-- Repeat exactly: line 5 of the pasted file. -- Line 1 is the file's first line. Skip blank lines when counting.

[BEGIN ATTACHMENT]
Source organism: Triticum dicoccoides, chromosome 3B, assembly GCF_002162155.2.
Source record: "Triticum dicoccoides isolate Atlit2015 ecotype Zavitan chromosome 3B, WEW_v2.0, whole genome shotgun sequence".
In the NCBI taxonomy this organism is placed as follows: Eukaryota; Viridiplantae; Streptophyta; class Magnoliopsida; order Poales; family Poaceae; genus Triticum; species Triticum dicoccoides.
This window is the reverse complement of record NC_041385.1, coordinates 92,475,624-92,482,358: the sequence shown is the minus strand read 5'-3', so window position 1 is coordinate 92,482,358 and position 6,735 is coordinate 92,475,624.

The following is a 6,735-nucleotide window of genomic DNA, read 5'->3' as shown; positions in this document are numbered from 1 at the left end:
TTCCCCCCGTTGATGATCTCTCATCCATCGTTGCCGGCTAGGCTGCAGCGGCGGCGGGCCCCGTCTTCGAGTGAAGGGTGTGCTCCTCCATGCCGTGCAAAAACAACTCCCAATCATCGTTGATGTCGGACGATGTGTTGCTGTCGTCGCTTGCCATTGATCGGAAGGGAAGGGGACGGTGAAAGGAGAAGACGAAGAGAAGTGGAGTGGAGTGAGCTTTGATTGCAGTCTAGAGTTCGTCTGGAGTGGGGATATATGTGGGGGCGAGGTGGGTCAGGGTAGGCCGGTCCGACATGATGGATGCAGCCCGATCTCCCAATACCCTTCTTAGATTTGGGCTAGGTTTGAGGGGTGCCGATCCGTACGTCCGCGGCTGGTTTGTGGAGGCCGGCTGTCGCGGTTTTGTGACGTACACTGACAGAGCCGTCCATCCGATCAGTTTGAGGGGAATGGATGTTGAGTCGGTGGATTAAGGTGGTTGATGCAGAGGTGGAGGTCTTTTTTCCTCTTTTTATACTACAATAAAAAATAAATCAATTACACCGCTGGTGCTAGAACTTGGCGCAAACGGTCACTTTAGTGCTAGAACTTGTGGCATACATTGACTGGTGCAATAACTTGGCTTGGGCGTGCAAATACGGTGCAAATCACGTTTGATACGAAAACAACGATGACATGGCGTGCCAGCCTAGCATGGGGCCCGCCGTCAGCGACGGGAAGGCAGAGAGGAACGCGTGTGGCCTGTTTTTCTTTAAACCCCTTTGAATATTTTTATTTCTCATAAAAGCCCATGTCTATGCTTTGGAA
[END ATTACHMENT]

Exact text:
The following is a 6,735-nucleotide window of genomic DNA, read 5'->3' as shown; positions in this document are numbered from 1 at the left end: